How children learn to read – and the best way to teach them – has been extensively researched. The evidence from this research is that good classroom reading instruction has five elements – the Five Keys to Reading – all of which are necessary for children to become proficient readers.
Research has also identified that the best way to teach these essential elements is using explicit instruction methods. Children are more likely to quickly learn the skills and knowledge needed for reading with this systematic and structured method of teaching.
It is often hard for parents to tell whether or not their child’s teacher is using the most proven effective instruction methods but there are a number of indicators of good and poor teaching practices.
It is critically important for children to be thoroughly taught the relationships between letters and sounds in written English. Many children will not learn to read without explicit phonics instruction, and all children benefit from a strong grounding in phonics, especially for correct spelling. There are a number of ways you can determine whether your child is learning phonics in class:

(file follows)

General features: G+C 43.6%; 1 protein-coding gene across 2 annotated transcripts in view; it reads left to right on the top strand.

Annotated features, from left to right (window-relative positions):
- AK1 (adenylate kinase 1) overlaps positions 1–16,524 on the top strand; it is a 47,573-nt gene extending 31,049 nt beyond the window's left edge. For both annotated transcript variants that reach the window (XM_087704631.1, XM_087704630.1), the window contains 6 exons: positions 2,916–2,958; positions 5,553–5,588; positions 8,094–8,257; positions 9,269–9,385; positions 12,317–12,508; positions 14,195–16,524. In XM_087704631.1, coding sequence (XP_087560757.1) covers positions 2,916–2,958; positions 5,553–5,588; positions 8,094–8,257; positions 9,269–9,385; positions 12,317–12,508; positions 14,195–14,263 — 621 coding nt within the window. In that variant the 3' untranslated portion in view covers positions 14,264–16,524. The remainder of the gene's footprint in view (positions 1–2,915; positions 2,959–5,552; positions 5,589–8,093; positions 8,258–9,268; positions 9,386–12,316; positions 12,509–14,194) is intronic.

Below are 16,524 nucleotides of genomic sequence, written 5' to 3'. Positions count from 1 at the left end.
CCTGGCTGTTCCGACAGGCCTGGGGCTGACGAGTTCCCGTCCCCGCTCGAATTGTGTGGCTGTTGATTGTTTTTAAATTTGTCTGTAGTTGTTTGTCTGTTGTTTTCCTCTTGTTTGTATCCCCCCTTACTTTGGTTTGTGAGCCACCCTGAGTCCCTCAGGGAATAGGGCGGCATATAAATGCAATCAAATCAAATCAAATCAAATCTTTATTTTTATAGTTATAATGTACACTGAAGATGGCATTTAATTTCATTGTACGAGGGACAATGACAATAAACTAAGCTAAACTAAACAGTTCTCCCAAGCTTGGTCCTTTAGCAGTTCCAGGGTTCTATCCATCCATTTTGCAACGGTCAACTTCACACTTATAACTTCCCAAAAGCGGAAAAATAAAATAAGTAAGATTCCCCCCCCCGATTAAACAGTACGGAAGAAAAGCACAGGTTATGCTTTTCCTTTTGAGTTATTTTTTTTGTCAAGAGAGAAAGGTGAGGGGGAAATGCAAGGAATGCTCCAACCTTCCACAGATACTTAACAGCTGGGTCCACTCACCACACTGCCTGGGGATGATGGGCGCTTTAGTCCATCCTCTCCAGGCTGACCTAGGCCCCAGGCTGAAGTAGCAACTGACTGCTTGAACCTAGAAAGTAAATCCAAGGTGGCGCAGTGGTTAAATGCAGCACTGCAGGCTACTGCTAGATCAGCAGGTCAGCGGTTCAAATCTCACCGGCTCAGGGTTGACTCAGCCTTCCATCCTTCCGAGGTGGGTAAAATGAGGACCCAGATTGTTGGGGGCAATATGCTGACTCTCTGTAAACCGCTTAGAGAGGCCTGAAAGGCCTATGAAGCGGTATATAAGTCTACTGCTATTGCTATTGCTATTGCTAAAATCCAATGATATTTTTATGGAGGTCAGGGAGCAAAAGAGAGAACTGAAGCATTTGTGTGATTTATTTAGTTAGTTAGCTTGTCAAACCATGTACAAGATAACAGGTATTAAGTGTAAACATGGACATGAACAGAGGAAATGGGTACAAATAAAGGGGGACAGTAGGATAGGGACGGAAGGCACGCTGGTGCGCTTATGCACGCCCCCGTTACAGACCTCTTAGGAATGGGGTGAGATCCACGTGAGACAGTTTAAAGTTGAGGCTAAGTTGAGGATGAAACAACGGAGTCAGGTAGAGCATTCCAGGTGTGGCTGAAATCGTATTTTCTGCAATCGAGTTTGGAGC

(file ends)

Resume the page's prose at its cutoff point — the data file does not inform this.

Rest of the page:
A number of screening tools are available that can be used to find out what your child knows about reading. If you are worried about the assessment of your child’s reading progress given by these screening tools, don’t hesitate to share your concerns with their teacher. Early intervention is best.
Castles and Coltheart Test (CC2) Assesses decoding and whole word recognition (designed for children 6 years and older)
Letter Sound Test (LeST) Assesses knowledge of letter sound relationships
Phonics Screening Check Assesses decoding ability (designed for Year 1 students)
Get Ready to Read Assesses early literacy knowledge (designed for children before they start school)
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